Book Review: The Essential Scratch & Sniff Guide to Becoming a Wine Expert
Richard Betts, one of few Master Sommeliers in the world -- and one of even fewer to pass the rigorous exam on the first go-around -- has quite impressive credentials. So one might expect his literary efforts to produce something in the vein of a tome dedicated to the distinctions between Grand Cru Bordeaux, for example. Instead, however, his latest book represents a complete 180 in wine snobbery -- he's crafted a children's book for adults on how to smell your way to wine expertise.
Proving wine books by definition need not be boring, this coffee-table appropriate conversation starter utilizes clever scratch-and-sniff stickers adhered to the pages inside to guide your nose to a better understanding of what to expect from the stuff in your glass. The complementary prose provides an intelligent but easy-to-understand framework for navigating the seemingly subtle differences in grape variety, oak, and even cork taint. A helpful "map to your desires" features a wheel of likes and dislikes that purports to lead you to the promised vinous land of a better drinking experience.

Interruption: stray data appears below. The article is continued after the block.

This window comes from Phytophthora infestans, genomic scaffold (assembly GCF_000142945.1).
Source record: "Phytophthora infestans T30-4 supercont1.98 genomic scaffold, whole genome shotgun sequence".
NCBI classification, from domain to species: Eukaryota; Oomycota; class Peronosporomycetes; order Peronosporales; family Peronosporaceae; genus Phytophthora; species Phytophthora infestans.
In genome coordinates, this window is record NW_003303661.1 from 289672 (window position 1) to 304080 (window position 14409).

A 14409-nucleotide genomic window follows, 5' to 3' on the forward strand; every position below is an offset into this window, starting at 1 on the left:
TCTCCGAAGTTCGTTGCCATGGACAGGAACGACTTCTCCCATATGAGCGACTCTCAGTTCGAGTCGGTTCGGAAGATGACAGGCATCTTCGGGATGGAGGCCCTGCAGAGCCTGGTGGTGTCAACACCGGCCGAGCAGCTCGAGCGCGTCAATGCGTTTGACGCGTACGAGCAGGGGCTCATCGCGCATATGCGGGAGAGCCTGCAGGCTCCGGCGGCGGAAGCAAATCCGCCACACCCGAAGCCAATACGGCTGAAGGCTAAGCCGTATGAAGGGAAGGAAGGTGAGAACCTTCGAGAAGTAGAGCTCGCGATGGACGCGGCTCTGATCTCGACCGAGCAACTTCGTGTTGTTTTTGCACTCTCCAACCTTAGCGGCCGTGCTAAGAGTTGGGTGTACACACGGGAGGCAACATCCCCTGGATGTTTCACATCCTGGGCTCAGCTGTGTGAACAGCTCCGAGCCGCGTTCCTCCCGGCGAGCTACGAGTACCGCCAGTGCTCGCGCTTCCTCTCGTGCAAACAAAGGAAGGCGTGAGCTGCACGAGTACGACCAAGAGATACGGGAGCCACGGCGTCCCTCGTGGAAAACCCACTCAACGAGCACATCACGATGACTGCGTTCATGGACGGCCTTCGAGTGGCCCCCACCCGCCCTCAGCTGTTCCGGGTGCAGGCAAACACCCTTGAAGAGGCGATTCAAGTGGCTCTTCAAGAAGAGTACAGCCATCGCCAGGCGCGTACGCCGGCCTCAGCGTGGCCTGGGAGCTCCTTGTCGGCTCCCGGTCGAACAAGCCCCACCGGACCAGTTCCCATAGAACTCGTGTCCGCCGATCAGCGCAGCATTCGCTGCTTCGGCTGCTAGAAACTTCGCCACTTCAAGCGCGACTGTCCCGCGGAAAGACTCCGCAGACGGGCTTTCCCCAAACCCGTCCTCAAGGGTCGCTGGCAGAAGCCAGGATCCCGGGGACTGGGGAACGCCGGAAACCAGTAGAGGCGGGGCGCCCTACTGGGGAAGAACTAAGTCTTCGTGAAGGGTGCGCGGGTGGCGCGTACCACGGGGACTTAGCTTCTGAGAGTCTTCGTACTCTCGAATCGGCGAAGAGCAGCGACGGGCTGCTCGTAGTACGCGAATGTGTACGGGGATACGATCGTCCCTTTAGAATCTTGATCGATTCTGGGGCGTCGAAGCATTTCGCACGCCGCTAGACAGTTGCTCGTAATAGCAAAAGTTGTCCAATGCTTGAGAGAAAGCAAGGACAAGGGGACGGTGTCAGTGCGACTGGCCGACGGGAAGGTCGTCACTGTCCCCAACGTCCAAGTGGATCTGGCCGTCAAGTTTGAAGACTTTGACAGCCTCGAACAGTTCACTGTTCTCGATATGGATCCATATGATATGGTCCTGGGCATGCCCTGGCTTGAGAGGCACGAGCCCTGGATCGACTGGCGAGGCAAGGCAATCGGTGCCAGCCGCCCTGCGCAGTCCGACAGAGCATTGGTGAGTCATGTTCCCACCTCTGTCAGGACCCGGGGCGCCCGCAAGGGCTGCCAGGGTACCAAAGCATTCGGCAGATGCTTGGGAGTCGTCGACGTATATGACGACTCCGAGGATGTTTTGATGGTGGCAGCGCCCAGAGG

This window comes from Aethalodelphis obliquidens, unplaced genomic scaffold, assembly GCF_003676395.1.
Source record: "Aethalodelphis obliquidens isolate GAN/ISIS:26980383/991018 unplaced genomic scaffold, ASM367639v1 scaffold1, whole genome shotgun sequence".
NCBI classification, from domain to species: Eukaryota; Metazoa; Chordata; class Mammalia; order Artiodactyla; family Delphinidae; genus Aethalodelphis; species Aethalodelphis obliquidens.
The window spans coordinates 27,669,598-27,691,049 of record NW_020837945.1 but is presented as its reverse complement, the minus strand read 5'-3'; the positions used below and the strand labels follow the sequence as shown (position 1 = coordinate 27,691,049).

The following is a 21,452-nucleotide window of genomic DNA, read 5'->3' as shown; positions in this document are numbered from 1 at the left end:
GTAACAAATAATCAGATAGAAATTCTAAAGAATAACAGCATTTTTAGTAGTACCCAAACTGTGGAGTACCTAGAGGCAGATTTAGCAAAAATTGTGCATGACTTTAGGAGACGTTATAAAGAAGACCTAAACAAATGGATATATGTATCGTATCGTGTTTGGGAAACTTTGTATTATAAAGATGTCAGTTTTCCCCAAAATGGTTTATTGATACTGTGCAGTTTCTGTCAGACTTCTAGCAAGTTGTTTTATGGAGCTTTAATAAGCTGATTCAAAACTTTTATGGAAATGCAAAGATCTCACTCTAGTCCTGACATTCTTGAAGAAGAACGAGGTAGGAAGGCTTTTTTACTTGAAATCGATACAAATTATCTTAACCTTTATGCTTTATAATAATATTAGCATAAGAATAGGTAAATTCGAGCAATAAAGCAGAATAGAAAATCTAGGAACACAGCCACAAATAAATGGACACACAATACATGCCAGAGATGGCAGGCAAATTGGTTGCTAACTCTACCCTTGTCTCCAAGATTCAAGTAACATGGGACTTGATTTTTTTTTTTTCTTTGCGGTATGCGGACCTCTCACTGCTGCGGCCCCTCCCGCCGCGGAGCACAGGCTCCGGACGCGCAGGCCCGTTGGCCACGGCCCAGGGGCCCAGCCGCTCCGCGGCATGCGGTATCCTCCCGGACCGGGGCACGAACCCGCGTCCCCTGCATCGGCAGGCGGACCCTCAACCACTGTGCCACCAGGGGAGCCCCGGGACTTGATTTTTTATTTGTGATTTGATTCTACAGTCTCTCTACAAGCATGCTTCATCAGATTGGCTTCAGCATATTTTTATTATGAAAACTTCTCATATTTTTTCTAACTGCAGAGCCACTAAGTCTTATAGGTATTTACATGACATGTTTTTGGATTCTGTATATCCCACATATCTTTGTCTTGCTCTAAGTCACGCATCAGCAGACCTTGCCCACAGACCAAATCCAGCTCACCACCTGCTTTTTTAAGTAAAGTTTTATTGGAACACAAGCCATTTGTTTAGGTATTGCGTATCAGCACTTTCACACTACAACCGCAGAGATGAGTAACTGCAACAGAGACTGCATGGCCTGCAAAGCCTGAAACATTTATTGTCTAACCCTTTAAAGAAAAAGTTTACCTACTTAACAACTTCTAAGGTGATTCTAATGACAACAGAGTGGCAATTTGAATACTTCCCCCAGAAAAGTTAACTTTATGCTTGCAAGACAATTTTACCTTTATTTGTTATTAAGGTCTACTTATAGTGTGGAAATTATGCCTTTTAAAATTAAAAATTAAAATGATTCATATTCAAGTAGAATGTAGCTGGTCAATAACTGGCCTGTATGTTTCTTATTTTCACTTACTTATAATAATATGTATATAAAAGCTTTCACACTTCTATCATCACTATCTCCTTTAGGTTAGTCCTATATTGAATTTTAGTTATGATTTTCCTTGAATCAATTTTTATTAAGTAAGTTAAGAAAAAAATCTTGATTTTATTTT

Of course, you won't actually become a wine expert reading this book. To do that, you need proper coursework. But you wouldn't expect to extract a tooth without attending dental school first, either. For most people, becoming a wine professional isn't the goal; rather, a basic understanding of wine is. That's where this book succeeds: It breaks down concepts such as terroir, old world v. new world, or why wine smells funky or butter flavor shows up in Chardonnay, so that anybody can understand and ultimately have a more nuanced appreciation of the wines they taste and decide to drink. The book makes for an amusing, interactive gift, yet it also proselytizes Betts' more serious message: Wine isn't a luxury, it's a grocery, and it's only good if YOU like it. A vital message, indeed.
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